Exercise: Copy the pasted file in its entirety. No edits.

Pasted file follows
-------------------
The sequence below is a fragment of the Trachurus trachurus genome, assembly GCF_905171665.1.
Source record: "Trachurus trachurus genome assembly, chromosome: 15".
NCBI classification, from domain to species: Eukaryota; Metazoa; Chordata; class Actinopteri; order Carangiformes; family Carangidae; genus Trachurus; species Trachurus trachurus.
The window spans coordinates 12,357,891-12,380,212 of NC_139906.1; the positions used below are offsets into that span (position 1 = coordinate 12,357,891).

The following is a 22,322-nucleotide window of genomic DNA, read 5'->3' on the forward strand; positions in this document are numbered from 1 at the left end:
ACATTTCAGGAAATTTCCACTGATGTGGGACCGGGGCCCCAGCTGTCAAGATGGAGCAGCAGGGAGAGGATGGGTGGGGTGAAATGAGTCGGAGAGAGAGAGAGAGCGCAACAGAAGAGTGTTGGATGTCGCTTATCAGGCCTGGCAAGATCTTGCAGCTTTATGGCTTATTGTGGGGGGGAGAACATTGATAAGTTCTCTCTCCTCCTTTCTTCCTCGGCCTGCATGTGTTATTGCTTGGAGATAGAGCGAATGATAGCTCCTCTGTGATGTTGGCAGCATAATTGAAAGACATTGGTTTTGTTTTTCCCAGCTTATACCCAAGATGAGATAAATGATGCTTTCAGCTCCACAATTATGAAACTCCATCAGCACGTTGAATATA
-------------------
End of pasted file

The sequence below is a fragment of the Trachurus trachurus genome, assembly GCF_905171665.1.
Source record: "Trachurus trachurus genome assembly, chromosome: 15".
NCBI classification, from domain to species: Eukaryota; Metazoa; Chordata; class Actinopteri; order Carangiformes; family Carangidae; genus Trachurus; species Trachurus trachurus.
The window spans coordinates 12,357,891-12,380,212 of NC_139906.1; the positions used below are offsets into that span (position 1 = coordinate 12,357,891).

The following is a 22,322-nucleotide window of genomic DNA, read 5'->3' on the forward strand; positions in this document are numbered from 1 at the left end:
ACATTTCAGGAAATTTCCACTGATGTGGGACCGGGGCCCCAGCTGTCAAGATGGAGCAGCAGGGAGAGGATGGGTGGGGTGAAATGAGTCGGAGAGAGAGAGAGAGCGCAACAGAAGAGTGTTGGATGTCGCTTATCAGGCCTGGCAAGATCTTGCAGCTTTATGGCTTATTGTGGGGGGGAGAACATTGATAAGTTCTCTCTCCTCCTTTCTTCCTCGGCCTGCATGTGTTATTGCTTGGAGATAGAGCGAATGATAGCTCCTCTGTGATGTTGGCAGCATAATTGAAAGACATTGGTTTTGTTTTTCCCAGCTTATACCCAAGATGAGATAAATGATGCTTTCAGCTCCACAATTATGAAACTCCATCAGCACGTTGAATATA